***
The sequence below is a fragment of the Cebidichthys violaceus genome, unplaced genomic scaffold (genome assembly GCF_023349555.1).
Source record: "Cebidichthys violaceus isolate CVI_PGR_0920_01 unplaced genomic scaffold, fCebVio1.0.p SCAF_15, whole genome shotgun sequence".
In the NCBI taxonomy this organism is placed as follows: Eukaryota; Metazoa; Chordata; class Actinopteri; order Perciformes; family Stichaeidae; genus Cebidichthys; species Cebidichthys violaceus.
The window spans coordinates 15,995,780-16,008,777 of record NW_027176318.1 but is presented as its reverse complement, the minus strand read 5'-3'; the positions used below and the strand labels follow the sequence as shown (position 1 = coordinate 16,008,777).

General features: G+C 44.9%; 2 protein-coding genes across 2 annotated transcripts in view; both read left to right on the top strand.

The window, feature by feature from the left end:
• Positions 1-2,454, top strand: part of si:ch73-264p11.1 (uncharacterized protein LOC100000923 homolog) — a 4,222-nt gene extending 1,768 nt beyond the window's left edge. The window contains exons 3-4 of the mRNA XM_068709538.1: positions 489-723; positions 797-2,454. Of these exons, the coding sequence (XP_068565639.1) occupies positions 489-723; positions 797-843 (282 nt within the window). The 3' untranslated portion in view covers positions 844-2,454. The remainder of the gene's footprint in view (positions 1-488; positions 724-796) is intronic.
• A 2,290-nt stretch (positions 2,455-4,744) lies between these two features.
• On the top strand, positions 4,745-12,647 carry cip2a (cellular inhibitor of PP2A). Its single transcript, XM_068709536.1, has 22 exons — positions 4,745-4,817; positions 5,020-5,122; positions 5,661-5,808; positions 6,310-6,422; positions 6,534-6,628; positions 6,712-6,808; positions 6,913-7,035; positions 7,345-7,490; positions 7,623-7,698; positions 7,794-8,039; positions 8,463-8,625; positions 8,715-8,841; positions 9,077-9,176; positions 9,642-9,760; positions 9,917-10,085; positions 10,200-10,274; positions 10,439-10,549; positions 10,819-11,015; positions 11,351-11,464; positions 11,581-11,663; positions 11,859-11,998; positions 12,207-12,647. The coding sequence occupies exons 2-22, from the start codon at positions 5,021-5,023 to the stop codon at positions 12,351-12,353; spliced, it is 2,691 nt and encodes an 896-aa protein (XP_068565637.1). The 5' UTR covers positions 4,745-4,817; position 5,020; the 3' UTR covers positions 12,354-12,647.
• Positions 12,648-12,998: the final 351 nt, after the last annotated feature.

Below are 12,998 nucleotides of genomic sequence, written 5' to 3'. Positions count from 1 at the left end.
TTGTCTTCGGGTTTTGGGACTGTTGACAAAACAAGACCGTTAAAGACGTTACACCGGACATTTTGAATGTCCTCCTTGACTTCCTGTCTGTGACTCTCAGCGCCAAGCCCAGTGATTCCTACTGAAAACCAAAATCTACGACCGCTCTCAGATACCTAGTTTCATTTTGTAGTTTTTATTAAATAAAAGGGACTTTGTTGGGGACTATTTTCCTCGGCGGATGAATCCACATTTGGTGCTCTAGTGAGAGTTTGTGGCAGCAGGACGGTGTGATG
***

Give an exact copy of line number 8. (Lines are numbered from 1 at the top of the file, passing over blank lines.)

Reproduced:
• A 2,290-nt stretch (positions 2,455-4,744) lies between these two features.